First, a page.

► First deliveries of battery SUV in Spring 2021
► Two battery pack options, 2WD, 4WD, vRS
► Starts from just over £30k with PiCG
Skoda will not offer a smaller-battery version of its new Enyaq all-electric SUV, a board member has confirmed to CAR magazine. There are no plans to fit a lower-capacity battery than the 62kWh version available at launch, according to global sales and marketing chief Alain Favey.
'We are not planning to have anything smaller than 62kWh in the UK,' he said, arguing that usable range was a key requirement for a family car of this ilk. Don't go expecting entry-level prices to drop much on this model then.
The Skoda Enyaq is the Czech brand's second battery electric vehicle (BEV), and the first to be based on the Volkswagen Group’s MEB modular electric vehicle platform. On paper, the Enyaq promises a complete EV package – with a desirable SUV bodyshell, low starting price, long range, fast charging, and the practicality and clever touches that Skoda owners love.
With the basic model coming in at a snip above £30,000 after the government’s plug-in car grant yet offering a claimed 242 miles of range on a single charge, the Enyaq could give established volume EVs – such as the Kia e-Niro, Nissan Leaf or, dare we say, the Tesla Model 3 – a run for their money.
It’ll also provide plenty of competition for its in-house rivals, sister brand Volkswagen’s ID.3 hatch and ID.4 SUV.
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What’s with the name?
It’s the usual marketing bumpf, but it does make sense. Somewhat. The Enyaq name is derived from the Irish words Eithne and Enya, meaning source of life. Apt, as this SUV is the pioneer of Skoda’s all-electric line-up.
More on Skoda's electric plans
The Q is adopted from existing Skoda SUVs – Kamiq, Karoq, Kodiaq – but it starts with an E, because, well, electric.
Fair enough. So what does it come with battery-wise?
The Enyaq will sit on the VW Group’s MEB platform. Also known as the Modular Electrification Toolkit, this collection of components will underpin just about every new EV any of the Volkswagen Group brands make.
In Skoda’s case, it’s opted for a choice of two battery packs, 62kWh or 82kWh in capacity.
The base 62kWh model – named the Enyaq iV 60 – pairs that battery with a 178bhp electric motor and rear-wheel drive. That’s good for 0-62mph in 8.7 seconds, and a WLTP combined range of 242 miles.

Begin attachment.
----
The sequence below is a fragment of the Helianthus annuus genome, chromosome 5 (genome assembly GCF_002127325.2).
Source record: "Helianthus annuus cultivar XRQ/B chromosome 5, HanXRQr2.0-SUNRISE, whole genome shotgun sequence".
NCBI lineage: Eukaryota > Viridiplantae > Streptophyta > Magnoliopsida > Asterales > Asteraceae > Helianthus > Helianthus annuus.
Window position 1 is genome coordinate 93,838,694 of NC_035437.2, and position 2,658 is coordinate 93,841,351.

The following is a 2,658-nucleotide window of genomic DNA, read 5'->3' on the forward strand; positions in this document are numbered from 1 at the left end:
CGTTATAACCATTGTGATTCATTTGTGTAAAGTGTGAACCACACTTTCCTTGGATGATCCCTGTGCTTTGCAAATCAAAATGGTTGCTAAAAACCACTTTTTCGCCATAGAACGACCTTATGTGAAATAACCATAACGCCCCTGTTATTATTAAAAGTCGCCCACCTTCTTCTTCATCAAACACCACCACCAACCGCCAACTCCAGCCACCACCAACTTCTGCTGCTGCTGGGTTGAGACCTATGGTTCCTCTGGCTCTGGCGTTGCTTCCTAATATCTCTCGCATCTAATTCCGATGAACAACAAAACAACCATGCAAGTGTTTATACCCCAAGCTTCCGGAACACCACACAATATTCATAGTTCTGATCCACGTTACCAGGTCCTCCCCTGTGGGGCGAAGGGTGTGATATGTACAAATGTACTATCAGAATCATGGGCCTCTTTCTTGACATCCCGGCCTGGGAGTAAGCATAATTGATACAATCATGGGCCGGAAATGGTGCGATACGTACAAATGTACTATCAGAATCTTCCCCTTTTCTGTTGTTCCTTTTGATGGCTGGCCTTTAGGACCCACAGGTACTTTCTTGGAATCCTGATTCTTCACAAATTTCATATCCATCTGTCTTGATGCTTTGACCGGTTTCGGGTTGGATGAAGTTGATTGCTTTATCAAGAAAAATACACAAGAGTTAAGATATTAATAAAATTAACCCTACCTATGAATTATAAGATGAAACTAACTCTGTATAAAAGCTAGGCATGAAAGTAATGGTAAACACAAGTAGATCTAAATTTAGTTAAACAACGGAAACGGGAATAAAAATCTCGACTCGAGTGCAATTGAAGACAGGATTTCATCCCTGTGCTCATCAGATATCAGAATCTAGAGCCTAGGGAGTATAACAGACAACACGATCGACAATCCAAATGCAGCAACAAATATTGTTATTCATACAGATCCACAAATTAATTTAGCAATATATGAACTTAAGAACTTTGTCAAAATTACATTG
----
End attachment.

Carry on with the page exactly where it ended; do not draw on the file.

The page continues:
The next rung on the latter is the iV 80, with a more powerful 201bhp electric motor good for 0-62 in 8.5 seconds and an impressive range of 316 miles.
Later on, two further models will join the range. The iV 80x gains all-wheel drive, courtesy of another electric motor bringing total power output to 261bhp and bringing 0-62mph down to just 6.9 seconds. The vRS performance model, meanwhile, ups that once more to 302bhp. It’ll do 0-62mph in 6.2 seconds. Both of these models have a WLTP range of 285 miles.
All models are limited to a top speed of 99mph, apart from the vRS, which has a higher limit of 111mph.
Rapid charging with a 50kW charge rate is standard – but customers will be able to spec higher 100kW or 125kW charge rates as options. The highest of these should mean a 10% to 80% charge in just 38 minutes.
Skoda’s gone a bit BMW with that grille…
That crystalline motif Skoda’s been sneaking into its headlights of late? It comes to a head with the Enyaq. The car’s overall shape is very familiar – it looks rather like a Karoq with a more upright tailgate and larger wheels – but with a blank canvas to play with at the front, the Enyaq’s designers have gone a bit mad with the grille.
It’s larger than ever, with a surround that joins the headlights at either end, and all but the base model will enjoy 130 LEDs illuminating its vertical slats. It’s undeniably effective, though luckily it’s limited to just top-end Founder’s Edition models. A slightly less obnoxious option will be available if customers want it – the basic car gets a plain, yet much more attractive alternative.
The interior’s very much a step forward as well, taking the new button-lite environment found in the latest Octavia and stepping it up with a massive, 13.0-inch touchscreen dominating the centre console.
Like the Octavia, the Enyaq looks to be immensely practical. There’s a massive, 585-litre load bay, and the back seat looks very spacious – if a bit compromised by the high floor.
The Skoda digital assistant, Laura, is present and correct, as are a digital dashboard, wireless Apple CarPlay and Android Auto and a companion app capable of remotely scheduling charging or pre-conditioning the climate control. Fairly standard stuff.
How much is it going to cost?
Skoda’s revealed UK pricing so far for the iV 60 and iV 80 in their rear-wheel drive forms. Rather excitingly, the range kicks off at just £30,450 after the £3,000 plug-in car grant.
That price nets you an iV 60 with ‘Loft’ interior spec – bringing that massive screen, rear parking sensors, dual-zone climate control and keyless start, over fabric and artificial leather seats with brushed aluminium trim inserts.
A further £1,285 upgrades it to ‘Suite’ specification, adding full leather trim and piano black decor. Or, pay £1,115 and go instead for ‘Lounge’, with light grey leather and mustard yellow stitching.
Enyaq iV 80 models start from £35,950 and add front parking sensors and a rear-view camera, plus built-in navigation. The same packs can be applied.
The current range tops off with the 80 Founders Edition, which comes in at £46,995. In addition to the illuminated front grille it features 21-inch alloy wheels, black leather interior trim and 125kW charging as standard.
Order books open soon, and first deliveries are expected in the Spring.
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